The oil price crash was inevitable.
To understand why we have to review a bit of history.
In 2013, I began warning of the risk to oil prices due to the ongoing imbalances between global supply and demand. Those warnings fell on deaf ears.
Nobody wanted to pay much attention to the fundamentals at a time when near-zero interest rates were pushing banks, hedge funds, and private equity firms, to chase the “yield” in the energy space. Naturally, with money flooding into the system, companies were forced to drill economically unproductive wells to meet investor demands, which drove supplies higher.
This week’s #MacroView is a broader commentary on the more general issues of the oil market. However, given this backdrop of what oil prices will likely remain suppressed far longer than most currently imagine, some opportunities exist in the energy space.
We recently added positions in Exxon (XOM), Chevron (CVX), and the SPDR Energy ETF (XLE) to our portfolios. We believed the companies offered significant value before the crisis, and offer even more due to the sell-off in oil.
Based on our discounted cash flow model for XOM and CVX, we think both companies are 25% undervalued. The model assumes very conservative earnings projections for the next three years and a low EPS growth rate after that. In addition to trading at a steep discount, we think their strong balance sheets put these companies in a prime position to purchase sharply discounted energy assets in the months ahead.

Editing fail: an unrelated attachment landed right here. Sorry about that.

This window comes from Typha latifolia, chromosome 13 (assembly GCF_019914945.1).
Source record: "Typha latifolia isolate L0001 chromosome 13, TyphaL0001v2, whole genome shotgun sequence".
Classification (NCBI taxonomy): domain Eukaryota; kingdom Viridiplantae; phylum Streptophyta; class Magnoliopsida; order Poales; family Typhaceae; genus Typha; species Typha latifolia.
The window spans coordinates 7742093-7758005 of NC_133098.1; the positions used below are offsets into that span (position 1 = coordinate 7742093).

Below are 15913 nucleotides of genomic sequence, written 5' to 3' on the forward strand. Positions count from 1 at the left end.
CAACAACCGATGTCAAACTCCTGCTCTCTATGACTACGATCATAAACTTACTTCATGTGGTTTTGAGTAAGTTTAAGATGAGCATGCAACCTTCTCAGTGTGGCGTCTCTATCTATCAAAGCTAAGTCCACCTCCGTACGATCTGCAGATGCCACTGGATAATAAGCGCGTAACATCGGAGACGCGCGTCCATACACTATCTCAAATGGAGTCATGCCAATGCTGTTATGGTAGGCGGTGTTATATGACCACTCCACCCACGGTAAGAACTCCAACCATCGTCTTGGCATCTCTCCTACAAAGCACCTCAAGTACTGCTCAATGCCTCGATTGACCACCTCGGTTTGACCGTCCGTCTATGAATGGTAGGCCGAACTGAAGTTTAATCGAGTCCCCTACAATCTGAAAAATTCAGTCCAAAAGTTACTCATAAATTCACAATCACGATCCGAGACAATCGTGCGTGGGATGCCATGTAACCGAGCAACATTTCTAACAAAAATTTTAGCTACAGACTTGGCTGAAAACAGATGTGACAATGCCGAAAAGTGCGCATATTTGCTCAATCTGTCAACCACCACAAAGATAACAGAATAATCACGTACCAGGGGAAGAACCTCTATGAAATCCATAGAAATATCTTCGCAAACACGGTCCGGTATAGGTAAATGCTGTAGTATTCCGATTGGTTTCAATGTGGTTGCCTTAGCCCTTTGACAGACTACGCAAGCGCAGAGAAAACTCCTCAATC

These stocks, and the sector, will be volatile for a while, but we intend to add to these positions in the future and potentially hold them for a long time.
Now, for the rest of the story.
A Bit Of History
It didn’t take long for previous predictions to play out. In May of 2014, I wrote:
“It is quite clear the speculative rise in oil prices due to the ‘fracking miracle’ has come to its inglorious, but expected conclusion. It is quite apparent some lessons are simply never learned. “
Since then, OPEC engaged in repeated rounds of cutting production to support oil prices. While there was a short-term success from those actions, ultimately, U.S. “shale” producers outpaced those cuts with new supply. In September of 2017, we again reviewed the fundamentals warning investors of the risk.
“While there is hope production cuts will continue into 2018, a bulk of the current price gain has likely already been priced in. With oil prices once again overbought, the risk of disappointment is substantial.”
Then, as 2018 came to a close, I made an important observation:
“Prices of both energy-related shares and oil have been disappointing. The expected decline in oil prices is more important than just the relative decline in share prices of energy-related stocks. Energy prices are highly correlated with economic activity.“
That bit of history helps frame our reasoning behind the collapse in oil prices. Such remains a fundamental issue of supply and demand and suggests the economic impact from the virus-related shutdown may be more lasting.
The Link To Oil